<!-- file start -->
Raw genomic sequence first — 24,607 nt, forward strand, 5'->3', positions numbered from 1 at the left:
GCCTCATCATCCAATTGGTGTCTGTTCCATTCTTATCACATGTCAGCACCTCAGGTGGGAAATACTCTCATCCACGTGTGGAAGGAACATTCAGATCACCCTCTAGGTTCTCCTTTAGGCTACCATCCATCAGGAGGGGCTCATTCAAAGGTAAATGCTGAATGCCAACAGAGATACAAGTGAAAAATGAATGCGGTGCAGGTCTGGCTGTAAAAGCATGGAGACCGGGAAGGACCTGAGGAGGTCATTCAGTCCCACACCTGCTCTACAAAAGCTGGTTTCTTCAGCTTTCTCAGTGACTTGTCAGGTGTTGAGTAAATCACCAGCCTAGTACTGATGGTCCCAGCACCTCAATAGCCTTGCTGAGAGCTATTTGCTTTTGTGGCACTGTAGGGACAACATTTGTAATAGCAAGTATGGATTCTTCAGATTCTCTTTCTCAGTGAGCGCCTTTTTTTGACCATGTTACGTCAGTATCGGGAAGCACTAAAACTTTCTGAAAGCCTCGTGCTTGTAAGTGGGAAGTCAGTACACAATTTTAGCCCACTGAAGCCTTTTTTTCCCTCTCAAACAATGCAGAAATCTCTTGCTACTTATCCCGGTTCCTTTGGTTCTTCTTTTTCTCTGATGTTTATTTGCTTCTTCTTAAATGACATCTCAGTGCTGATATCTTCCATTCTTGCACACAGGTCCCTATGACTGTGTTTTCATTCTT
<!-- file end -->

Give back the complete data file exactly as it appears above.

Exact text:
Raw genomic sequence first — 24,607 nt, forward strand, 5'->3', positions numbered from 1 at the left:
GCCTCATCATCCAATTGGTGTCTGTTCCATTCTTATCACATGTCAGCACCTCAGGTGGGAAATACTCTCATCCACGTGTGGAAGGAACATTCAGATCACCCTCTAGGTTCTCCTTTAGGCTACCATCCATCAGGAGGGGCTCATTCAAAGGTAAATGCTGAATGCCAACAGAGATACAAGTGAAAAATGAATGCGGTGCAGGTCTGGCTGTAAAAGCATGGAGACCGGGAAGGACCTGAGGAGGTCATTCAGTCCCACACCTGCTCTACAAAAGCTGGTTTCTTCAGCTTTCTCAGTGACTTGTCAGGTGTTGAGTAAATCACCAGCCTAGTACTGATGGTCCCAGCACCTCAATAGCCTTGCTGAGAGCTATTTGCTTTTGTGGCACTGTAGGGACAACATTTGTAATAGCAAGTATGGATTCTTCAGATTCTCTTTCTCAGTGAGCGCCTTTTTTTGACCATGTTACGTCAGTATCGGGAAGCACTAAAACTTTCTGAAAGCCTCGTGCTTGTAAGTGGGAAGTCAGTACACAATTTTAGCCCACTGAAGCCTTTTTTTCCCTCTCAAACAATGCAGAAATCTCTTGCTACTTATCCCGGTTCCTTTGGTTCTTCTTTTTCTCTGATGTTTATTTGCTTCTTCTTAAATGACATCTCAGTGCTGATATCTTCCATTCTTGCACACAGGTCCCTATGACTGTGTTTTCATTCTT